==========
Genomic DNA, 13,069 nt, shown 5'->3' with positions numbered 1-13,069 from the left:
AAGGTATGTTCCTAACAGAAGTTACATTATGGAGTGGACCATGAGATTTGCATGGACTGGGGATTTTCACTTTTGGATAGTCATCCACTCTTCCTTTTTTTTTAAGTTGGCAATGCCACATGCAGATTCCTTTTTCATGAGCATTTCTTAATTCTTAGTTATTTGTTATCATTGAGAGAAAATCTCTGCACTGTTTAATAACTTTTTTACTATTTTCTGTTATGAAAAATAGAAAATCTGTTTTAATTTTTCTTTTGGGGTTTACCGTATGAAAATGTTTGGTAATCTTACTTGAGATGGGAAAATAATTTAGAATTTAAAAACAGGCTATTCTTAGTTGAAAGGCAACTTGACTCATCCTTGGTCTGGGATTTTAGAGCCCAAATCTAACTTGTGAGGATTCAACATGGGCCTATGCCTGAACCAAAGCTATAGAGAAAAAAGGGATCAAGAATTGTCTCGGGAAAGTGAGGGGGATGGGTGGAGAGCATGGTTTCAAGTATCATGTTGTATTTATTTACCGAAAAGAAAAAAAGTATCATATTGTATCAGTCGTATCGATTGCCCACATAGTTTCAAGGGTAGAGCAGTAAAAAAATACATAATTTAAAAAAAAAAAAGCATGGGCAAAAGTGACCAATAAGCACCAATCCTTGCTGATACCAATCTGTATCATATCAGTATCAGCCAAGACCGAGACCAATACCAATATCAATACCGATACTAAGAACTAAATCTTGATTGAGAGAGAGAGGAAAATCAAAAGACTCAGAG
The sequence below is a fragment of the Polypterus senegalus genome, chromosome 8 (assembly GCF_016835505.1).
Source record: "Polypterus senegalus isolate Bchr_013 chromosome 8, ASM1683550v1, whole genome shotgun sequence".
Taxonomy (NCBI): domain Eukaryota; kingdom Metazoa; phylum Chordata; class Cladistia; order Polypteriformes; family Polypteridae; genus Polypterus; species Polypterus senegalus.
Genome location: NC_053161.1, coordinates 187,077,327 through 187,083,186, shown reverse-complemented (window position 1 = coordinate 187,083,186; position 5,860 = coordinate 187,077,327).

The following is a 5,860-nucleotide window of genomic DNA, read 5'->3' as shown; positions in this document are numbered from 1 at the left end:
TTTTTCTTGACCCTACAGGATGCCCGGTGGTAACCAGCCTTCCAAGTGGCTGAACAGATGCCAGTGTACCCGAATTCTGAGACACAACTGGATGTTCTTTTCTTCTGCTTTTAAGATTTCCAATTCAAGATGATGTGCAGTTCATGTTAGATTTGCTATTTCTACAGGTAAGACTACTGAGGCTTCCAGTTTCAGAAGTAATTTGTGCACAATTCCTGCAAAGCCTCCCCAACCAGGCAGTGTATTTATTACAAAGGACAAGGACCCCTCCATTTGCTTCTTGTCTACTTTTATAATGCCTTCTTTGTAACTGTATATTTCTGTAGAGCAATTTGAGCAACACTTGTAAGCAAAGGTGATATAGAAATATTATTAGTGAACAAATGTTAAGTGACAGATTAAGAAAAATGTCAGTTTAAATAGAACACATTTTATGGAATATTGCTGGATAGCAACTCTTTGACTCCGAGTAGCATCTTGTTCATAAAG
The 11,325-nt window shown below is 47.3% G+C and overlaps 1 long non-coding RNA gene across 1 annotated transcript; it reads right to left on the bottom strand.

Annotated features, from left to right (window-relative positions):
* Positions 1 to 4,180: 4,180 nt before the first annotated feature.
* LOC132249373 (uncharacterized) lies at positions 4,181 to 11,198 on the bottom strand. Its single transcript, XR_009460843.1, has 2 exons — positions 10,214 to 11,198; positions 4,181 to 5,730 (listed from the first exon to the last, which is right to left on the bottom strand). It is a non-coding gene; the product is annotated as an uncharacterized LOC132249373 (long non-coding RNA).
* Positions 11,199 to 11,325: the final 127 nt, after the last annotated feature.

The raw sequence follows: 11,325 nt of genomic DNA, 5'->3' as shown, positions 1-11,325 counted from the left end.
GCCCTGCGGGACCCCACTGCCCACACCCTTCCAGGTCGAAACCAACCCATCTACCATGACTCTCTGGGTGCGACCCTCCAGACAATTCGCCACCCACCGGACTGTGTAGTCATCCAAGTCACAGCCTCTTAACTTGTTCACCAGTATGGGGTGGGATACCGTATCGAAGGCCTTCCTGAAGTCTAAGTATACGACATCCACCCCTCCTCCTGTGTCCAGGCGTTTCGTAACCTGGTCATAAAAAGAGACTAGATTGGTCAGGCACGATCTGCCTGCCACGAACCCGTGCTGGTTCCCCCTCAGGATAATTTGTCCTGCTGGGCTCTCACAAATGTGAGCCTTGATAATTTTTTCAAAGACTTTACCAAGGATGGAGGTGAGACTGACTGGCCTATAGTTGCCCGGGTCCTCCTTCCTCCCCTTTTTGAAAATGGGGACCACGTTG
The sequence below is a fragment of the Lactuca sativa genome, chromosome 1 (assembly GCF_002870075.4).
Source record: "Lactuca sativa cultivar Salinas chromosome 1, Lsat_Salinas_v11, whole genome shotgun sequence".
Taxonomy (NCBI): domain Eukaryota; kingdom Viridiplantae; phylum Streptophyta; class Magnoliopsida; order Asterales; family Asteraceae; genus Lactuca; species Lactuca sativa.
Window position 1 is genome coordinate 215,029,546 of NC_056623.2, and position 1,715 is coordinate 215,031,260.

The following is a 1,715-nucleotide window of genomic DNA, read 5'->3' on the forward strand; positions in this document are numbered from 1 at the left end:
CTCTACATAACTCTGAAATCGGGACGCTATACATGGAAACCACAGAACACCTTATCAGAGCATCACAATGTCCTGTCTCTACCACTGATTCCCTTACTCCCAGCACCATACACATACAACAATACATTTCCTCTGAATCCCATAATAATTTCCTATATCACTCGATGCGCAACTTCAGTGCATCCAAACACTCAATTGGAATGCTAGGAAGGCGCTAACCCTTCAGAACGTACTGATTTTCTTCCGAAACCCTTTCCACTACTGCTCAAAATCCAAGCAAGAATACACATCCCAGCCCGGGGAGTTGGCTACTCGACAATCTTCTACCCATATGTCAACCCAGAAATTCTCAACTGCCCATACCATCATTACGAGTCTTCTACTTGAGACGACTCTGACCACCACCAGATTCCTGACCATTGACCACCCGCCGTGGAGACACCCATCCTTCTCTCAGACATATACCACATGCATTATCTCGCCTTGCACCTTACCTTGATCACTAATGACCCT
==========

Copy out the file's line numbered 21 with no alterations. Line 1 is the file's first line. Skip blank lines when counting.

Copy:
CTCTACATAACTCTGAAATCGGGACGCTATACATGGAAACCACAGAACACCTTATCAGAGCATCACAATGTCCTGTCTCTACCACTGATTCCCTTACTCCCAGCACCATACACATACAACAATACATTTCCTCTGAATCCCATAATAATTTCCTATATCACTCGATGCGCAACTTCAGTGCATCCAAACACTCAATTGGAATGCTAGGAAGGCGCTAACCCTTCAGAACGTACTGATTTTCTTCCGAAACCCTTTCCACTACTGCTCAAAATCCAAGCAAGAATACACATCCCAGCCCGGGGAGTTGGCTACTCGACAATCTTCTACCCATATGTCAACCCAGAAATTCTCAACTGCCCATACCATCATTACGAGTCTTCTACTTGAGACGACTCTGACCACCACCAGATTCCTGACCATTGACCACCCGCCGTGGAGACACCCATCCTTCTCTCAGACATATACCACATGCATTATCTCGCCTTGCACCTTACCTTGATCACTAATGACCCT